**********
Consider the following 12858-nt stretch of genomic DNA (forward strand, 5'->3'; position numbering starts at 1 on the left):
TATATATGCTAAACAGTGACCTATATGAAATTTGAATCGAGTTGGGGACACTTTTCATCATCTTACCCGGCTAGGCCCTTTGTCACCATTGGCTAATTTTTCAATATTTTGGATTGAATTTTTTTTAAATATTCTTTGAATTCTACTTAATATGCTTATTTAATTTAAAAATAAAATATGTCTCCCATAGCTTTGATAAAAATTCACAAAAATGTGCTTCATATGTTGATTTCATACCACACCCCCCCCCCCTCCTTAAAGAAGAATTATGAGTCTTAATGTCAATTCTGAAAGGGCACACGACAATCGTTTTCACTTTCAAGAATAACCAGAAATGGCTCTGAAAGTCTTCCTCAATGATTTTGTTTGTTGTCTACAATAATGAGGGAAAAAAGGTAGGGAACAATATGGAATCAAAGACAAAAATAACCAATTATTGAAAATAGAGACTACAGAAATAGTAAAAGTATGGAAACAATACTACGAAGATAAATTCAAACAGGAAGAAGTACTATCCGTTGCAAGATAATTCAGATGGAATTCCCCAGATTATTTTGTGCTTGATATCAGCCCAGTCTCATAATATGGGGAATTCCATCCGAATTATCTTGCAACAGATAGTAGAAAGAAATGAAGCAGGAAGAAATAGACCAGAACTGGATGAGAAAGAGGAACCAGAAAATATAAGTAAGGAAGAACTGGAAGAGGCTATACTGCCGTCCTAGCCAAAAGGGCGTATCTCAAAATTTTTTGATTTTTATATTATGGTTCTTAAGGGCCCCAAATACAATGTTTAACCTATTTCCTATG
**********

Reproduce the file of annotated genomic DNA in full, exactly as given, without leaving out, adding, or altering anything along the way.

Consider the following 12858-nt stretch of genomic DNA (forward strand, 5'->3'; position numbering starts at 1 on the left):
TATATATGCTAAACAGTGACCTATATGAAATTTGAATCGAGTTGGGGACACTTTTCATCATCTTACCCGGCTAGGCCCTTTGTCACCATTGGCTAATTTTTCAATATTTTGGATTGAATTTTTTTTAAATATTCTTTGAATTCTACTTAATATGCTTATTTAATTTAAAAATAAAATATGTCTCCCATAGCTTTGATAAAAATTCACAAAAATGTGCTTCATATGTTGATTTCATACCACACCCCCCCCCCCTCCTTAAAGAAGAATTATGAGTCTTAATGTCAATTCTGAAAGGGCACACGACAATCGTTTTCACTTTCAAGAATAACCAGAAATGGCTCTGAAAGTCTTCCTCAATGATTTTGTTTGTTGTCTACAATAATGAGGGAAAAAAGGTAGGGAACAATATGGAATCAAAGACAAAAATAACCAATTATTGAAAATAGAGACTACAGAAATAGTAAAAGTATGGAAACAATACTACGAAGATAAATTCAAACAGGAAGAAGTACTATCCGTTGCAAGATAATTCAGATGGAATTCCCCAGATTATTTTGTGCTTGATATCAGCCCAGTCTCATAATATGGGGAATTCCATCCGAATTATCTTGCAACAGATAGTAGAAAGAAATGAAGCAGGAAGAAATAGACCAGAACTGGATGAGAAAGAGGAACCAGAAAATATAAGTAAGGAAGAACTGGAAGAGGCTATACTGCCGTCCTAGCCAAAAGGGCGTATCTCAAAATTTTTTGATTTTTATATTATGGTTCTTAAGGGCCCCAAATACAATGTTTAACCTATTTCCTATG